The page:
It’s been quiet around here since my husband took to the road. Quiet, I mean, in the literal sense. My man is not only a TV addict but hard of hearing, so when he’s at home the house is filled with sound. We have developed a system over the years, in which I get up early in the morning and tuck myself into the sofa with a book or my pages until Drew comes in and turns on the TV, at which time I gather my stuff and move upstairs to the bedroom—or just get on with my day, elsewhere. I am always on the run from that godawful noise.
But last night I had to turn on the debate and see how Obama would do this time around. (Does anyone else want to slap that condescending smirk off Romney’s face? His big claim in support of women’s rights is this apparently dogged hunt for employable women. He found binders full! What a guy!) Anyway, politics aside, after the debate I decided to channel surf and see what else was on. There are so many options, I thought surely there would be something interesting to watch, sandwiched between the talent shows and Lifetime movies.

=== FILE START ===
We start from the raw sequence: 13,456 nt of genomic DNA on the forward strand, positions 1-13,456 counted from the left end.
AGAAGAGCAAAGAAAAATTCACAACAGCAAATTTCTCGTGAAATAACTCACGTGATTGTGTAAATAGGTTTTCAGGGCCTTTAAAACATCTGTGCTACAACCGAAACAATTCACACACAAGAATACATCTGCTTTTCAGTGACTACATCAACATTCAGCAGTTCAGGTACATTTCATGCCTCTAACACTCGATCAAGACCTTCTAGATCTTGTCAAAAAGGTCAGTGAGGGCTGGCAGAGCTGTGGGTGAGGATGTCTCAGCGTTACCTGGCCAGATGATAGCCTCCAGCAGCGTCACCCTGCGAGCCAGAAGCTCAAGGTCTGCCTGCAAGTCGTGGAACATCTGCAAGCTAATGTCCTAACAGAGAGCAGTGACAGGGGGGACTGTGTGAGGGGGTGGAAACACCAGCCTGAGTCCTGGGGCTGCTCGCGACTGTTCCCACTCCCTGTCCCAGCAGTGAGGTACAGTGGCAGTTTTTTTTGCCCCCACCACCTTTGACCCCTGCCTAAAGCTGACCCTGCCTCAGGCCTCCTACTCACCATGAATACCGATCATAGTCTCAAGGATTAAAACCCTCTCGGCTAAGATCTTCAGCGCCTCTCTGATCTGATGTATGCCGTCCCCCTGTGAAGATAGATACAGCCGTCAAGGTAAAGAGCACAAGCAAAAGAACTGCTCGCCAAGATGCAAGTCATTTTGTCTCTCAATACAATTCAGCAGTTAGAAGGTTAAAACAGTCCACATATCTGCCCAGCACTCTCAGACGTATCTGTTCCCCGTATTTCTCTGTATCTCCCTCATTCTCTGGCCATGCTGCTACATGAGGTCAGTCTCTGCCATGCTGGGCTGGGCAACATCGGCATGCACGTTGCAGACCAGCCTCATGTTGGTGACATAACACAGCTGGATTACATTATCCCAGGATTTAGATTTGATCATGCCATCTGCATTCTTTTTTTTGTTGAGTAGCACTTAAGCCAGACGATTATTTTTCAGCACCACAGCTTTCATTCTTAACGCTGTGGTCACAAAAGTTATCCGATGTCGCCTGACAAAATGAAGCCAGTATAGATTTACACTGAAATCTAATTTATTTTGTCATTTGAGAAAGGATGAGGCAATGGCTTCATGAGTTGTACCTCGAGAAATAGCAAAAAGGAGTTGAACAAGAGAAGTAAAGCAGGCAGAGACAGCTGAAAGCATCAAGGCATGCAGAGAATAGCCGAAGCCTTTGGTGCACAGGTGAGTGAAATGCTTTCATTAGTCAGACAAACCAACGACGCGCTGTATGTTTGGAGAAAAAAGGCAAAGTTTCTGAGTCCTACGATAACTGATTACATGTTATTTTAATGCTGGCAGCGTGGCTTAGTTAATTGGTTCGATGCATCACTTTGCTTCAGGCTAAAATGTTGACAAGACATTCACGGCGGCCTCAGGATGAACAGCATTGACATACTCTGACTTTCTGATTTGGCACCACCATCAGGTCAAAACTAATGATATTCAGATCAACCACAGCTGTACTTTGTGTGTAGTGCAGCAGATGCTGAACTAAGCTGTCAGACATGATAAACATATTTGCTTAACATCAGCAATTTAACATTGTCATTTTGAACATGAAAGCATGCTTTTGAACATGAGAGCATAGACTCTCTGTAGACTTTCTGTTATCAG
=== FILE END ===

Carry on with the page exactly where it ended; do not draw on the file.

What I discovered instead of watchable television is that we Americans are obsessed with other people’s jobs. There are shows about truckers, fishermen, auctioneers, hair stylists, miners, pickers, decorators, paramedics, factory workers, chefs, loggers, biologists, ghost hunters, and, my personal favorite, the exterminators. We just can’t get enough.
I could star in a reality show and make a shitload of money. The title could be Bunny Slippers, or maybe Bedroom Nightmares. The production team could save a bundle by running the film on a loop: Me, staring off into space. Me, scratching my ass. Me typing, cursing, deleting. And back to the staring into space bit.
What do you look like at work?